Home Private Practice 5 Quick Tips for Selecting Clinical Materials to Respect Clients’ Cultural Backgrounds

5 Quick Tips for Selecting Clinical Materials to Respect Clients’ Cultural Backgrounds

by Cara Hammond
written by
diverse group of school children with teacher

As it becomes increasingly easy to download “no prep” or “print and go” materials from a variety of online resources, many new—and experienced—clinicians might not realize the materials they plan to use don’t align with their clients’ values, beliefs and background knowledge.

Even with a conscious awareness of the importance of cultural competence, I’ve made mistakes in material selections, as both a clinician and clinical supervisor.

As a new clinician, I once gasped in embarrassment as the “Santa” articulation card fell out of my deck and on to the table during a group session with students who didn’t celebrate Christmas. As a clinical supervisor, I’ll never forget the time I sprinted from the observation room to the treatment room when a student clinician introduced a “haunted house” activity to a client who didn’t celebrate Halloween. I knew this family didn’t celebrate this holiday, but I failed to mention it to the student clinician and misinterpreted the activity description on the lesson plan I reviewed before the session. The student was understandably disappointed she couldn’t use the elaborate house and paper ghosts she spent hours preparing.

That’s when I knew I needed to find a way to help new clinicians develop skills in cultural competence as they select and modify clinical materials. Even as an experienced clinician, I find it helpful to use a checklist to make sure I avoid using materials that might not align with my clients’ culture or background.

First, consider the various cultural facets playing a role in the selection of the clinical materials. Examples include the clients’ race, ethnicity, languages or dialects, age, gender identity, religion, family composition and socioeconomic status.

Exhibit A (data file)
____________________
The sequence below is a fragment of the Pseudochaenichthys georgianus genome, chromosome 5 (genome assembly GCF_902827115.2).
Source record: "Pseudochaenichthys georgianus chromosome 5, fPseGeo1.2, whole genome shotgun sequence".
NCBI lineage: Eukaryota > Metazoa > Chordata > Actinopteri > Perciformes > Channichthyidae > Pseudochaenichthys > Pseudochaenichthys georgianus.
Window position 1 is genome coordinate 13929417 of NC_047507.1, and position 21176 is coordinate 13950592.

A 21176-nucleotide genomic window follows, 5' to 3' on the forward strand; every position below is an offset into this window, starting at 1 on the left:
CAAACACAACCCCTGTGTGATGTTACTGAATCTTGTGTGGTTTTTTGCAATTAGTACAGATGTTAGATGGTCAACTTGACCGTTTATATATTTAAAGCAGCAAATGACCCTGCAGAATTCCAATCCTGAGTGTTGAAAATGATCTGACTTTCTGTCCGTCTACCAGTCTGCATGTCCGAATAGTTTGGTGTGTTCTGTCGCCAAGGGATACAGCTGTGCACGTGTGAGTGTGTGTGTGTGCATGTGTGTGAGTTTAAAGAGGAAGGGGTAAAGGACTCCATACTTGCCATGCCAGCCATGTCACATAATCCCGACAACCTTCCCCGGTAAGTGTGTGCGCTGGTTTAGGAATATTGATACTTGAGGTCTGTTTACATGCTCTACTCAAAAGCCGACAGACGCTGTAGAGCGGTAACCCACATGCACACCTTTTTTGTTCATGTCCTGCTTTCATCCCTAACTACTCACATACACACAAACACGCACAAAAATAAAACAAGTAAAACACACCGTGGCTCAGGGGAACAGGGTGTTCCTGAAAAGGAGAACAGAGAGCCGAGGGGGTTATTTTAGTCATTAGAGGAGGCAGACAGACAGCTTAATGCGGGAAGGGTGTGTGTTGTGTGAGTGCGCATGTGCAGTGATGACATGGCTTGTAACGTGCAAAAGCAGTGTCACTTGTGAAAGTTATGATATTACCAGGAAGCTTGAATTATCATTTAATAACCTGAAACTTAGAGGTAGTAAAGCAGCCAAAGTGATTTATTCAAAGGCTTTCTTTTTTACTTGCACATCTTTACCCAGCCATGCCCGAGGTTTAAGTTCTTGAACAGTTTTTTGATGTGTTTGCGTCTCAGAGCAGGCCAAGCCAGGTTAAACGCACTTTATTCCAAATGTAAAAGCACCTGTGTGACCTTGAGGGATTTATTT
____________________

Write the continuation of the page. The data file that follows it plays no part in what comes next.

Then, review all text and images depicted on materials. Some specific items to look for include:

  1. Do materials and stories include depictions showing only one culture, language and/or type of family?
  2. Do they depict themes of magic or fantasy, including images of leprechauns, vampires, witches or wizards?
  3. Do they depict themes of religion or spirituality, including ghosts, angels or places of worship?
  4. Do they depict images typically associated with specific holidays, including candy canes, colored eggs or even hearts associated with Valentine’s Day?
  5. Do they depict images of or descriptions of meals or foods—pork or beef depicted as  hot dogs or burgers, for example—that might be restricted based on religion? (This is particularly important to consider if using food during sessions.)

If the answer to any of the above questions is “yes,” clinicians should then determine if those themes align with the client’s background experience and cultural preferences.  

To better understand my clients’ cultural preferences and background knowledge, I ask families open-ended questions such as: “Could you tell me about holidays or events—if any—you celebrate during winter months?”

I suggest avoiding closed-ended questions such as, “Is it OK if we do a Christmas craft today?” The family might feel pressure to respond, “yes,” and while it might actually be OK if the child pastes ornaments to a Christmas tree during one treatment session, the family might not prefer it.

Finally, I also suggest clinicians examine materials to ensure they avoid stereotypical representations of cultures. For example, on a set of slightly dated articulation cards I saw the target word “chief” depicted by a cartoon image of a Native American.

Examining materials might take more time when creating, selecting or modifying resources for session activities, but it’s an important step in the ongoing process of becoming a more  competent clinician.

Cara Hammond, MA, CCC-SLP, is a clinical supervisor at the Freedlander Speech & Hearing Clinic at the College of Wooster. chammond@wooster.edu.

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Karen Ruehle-Kumar April 5, 2019 - 11:13 am

Thank you for the helpful tips. Clinicians must also be aware of gender biases and non-religious based food preferences.

Cara Hammond April 16, 2019 - 12:00 pm

I certainly agree Karen! I always feel as we could spend much more time discussing (and writing about!) all of these considerations.

Barb Froman April 9, 2019 - 1:56 pm

Excellent tips. I am a First Nations clinician, and pulled both “chief” and “Indian” from my artic cards (while “Indian” is still acceptable in the US, First Nations or the actual name of the person’s First Nation is preferred in Canada). The cards are still in use though. I gave them to my sister, a professor of Native Studies, who teaches a course on stereotypes

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